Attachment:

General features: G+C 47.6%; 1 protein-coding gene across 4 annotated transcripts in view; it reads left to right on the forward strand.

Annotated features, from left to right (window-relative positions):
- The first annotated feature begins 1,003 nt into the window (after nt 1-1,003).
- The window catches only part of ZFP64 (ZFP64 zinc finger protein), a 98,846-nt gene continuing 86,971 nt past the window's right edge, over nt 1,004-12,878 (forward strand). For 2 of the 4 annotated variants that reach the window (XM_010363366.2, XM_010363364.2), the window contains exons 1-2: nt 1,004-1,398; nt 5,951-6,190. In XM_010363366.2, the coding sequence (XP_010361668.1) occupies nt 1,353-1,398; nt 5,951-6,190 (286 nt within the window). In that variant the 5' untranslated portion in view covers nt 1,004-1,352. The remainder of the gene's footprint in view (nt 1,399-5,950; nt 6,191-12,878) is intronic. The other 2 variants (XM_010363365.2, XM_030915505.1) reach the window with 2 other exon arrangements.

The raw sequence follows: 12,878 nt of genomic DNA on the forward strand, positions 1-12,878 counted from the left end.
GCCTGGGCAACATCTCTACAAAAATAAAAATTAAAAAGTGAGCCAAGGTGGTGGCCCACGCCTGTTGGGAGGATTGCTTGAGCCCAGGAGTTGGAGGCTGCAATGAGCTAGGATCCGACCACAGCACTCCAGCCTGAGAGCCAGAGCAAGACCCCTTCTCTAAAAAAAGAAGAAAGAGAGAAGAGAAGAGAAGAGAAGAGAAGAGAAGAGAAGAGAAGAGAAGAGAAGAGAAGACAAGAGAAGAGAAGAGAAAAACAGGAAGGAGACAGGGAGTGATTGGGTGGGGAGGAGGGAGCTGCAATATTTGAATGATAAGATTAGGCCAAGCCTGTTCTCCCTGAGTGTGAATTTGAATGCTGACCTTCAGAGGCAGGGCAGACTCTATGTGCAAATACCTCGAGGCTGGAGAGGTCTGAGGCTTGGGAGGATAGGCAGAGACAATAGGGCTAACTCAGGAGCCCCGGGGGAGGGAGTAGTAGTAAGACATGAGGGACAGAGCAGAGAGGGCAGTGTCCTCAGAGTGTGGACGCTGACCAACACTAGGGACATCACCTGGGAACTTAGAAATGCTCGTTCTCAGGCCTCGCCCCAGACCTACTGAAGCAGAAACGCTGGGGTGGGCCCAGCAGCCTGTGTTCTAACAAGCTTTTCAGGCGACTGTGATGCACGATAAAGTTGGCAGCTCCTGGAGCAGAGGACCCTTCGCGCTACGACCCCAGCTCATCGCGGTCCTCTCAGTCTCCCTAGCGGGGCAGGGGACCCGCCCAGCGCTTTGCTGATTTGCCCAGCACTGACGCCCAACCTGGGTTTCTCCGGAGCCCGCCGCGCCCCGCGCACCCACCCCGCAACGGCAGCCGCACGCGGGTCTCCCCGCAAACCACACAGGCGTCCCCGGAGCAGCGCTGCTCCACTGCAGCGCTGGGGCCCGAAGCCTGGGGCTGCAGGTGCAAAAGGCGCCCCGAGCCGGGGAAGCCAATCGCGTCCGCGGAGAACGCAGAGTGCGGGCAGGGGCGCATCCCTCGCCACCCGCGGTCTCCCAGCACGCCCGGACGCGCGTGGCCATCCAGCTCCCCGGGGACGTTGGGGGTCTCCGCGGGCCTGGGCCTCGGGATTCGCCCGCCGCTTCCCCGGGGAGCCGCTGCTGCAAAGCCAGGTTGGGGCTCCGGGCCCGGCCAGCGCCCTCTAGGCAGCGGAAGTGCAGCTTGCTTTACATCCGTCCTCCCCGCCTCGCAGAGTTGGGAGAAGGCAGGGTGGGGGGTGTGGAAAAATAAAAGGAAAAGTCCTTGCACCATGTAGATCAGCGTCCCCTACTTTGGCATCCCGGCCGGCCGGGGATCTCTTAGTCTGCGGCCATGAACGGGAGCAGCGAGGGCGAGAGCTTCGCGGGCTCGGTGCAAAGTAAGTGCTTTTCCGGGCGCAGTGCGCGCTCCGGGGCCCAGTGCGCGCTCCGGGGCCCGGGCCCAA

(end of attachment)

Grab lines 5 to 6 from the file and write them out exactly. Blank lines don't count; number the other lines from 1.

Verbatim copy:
The raw sequence follows: 12,878 nt of genomic DNA on the forward strand, positions 1-12,878 counted from the left end.
GCCTGGGCAACATCTCTACAAAAATAAAAATTAAAAAGTGAGCCAAGGTGGTGGCCCACGCCTGTTGGGAGGATTGCTTGAGCCCAGGAGTTGGAGGCTGCAATGAGCTAGGATCCGACCACAGCACTCCAGCCTGAGAGCCAGAGCAAGACCCCTTCTCTAAAAAAAGAAGAAAGAGAGAAGAGAAGAGAAGAGAAGAGAAGAGAAGAGAAGAGAAGAGAAGAGAAGAGAAGACAAGAGAAGAGAAGAGAAAAACAGGAAGGAGACAGGGAGTGATTGGGTGGGGAGGAGGGAGCTGCAATATTTGAATGATAAGATTAGGCCAAGCCTGTTCTCCCTGAGTGTGAATTTGAATGCTGACCTTCAGAGGCAGGGCAGACTCTATGTGCAAATACCTCGAGGCTGGAGAGGTCTGAGGCTTGGGAGGATAGGCAGAGACAATAGGGCTAACTCAGGAGCCCCGGGGGAGGGAGTAGTAGTAAGACATGAGGGACAGAGCAGAGAGGGCAGTGTCCTCAGAGTGTGGACGCTGACCAACACTAGGGACATCACCTGGGAACTTAGAAATGCTCGTTCTCAGGCCTCGCCCCAGACCTACTGAAGCAGAAACGCTGGGGTGGGCCCAGCAGCCTGTGTTCTAACAAGCTTTTCAGGCGACTGTGATGCACGATAAAGTTGGCAGCTCCTGGAGCAGAGGACCCTTCGCGCTACGACCCCAGCTCATCGCGGTCCTCTCAGTCTCCCTAGCGGGGCAGGGGACCCGCCCAGCGCTTTGCTGATTTGCCCAGCACTGACGCCCAACCTGGGTTTCTCCGGAGCCCGCCGCGCCCCGCGCACCCACCCCGCAACGGCAGCCGCACGCGGGTCTCCCCGCAAACCACACAGGCGTCCCCGGAGCAGCGCTGCTCCACTGCAGCGCTGGGGCCCGAAGCCTGGGGCTGCAGGTGCAAAAGGCGCCCCGAGCCGGGGAAGCCAATCGCGTCCGCGGAGAACGCAGAGTGCGGGCAGGGGCGCATCCCTCGCCACCCGCGGTCTCCCAGCACGCCCGGACGCGCGTGGCCATCCAGCTCCCCGGGGACGTTGGGGGTCTCCGCGGGCCTGGGCCTCGGGATTCGCCCGCCGCTTCCCCGGGGAGCCGCTGCTGCAAAGCCAGGTTGGGGCTCCGGGCCCGGCCAGCGCCCTCTAGGCAGCGGAAGTGCAGCTTGCTTTACATCCGTCCTCCCCGCCTCGCAGAGTTGGGAGAAGGCAGGGTGGGGGGTGTGGAAAAATAAAAGGAAAAGTCCTTGCACCATGTAGATCAGCGTCCCCTACTTTGGCATCCCGGCCGGCCGGGGATCTCTTAGTCTGCGGCCATGAACGGGAGCAGCGAGGGCGAGAGCTTCGCGGGCTCGGTGCAAAGTAAGTGCTTTTCCGGGCGCAGTGCGCGCTCCGGGGCCCAGTGCGCGCTCCGGGGCCCGGGCCCAA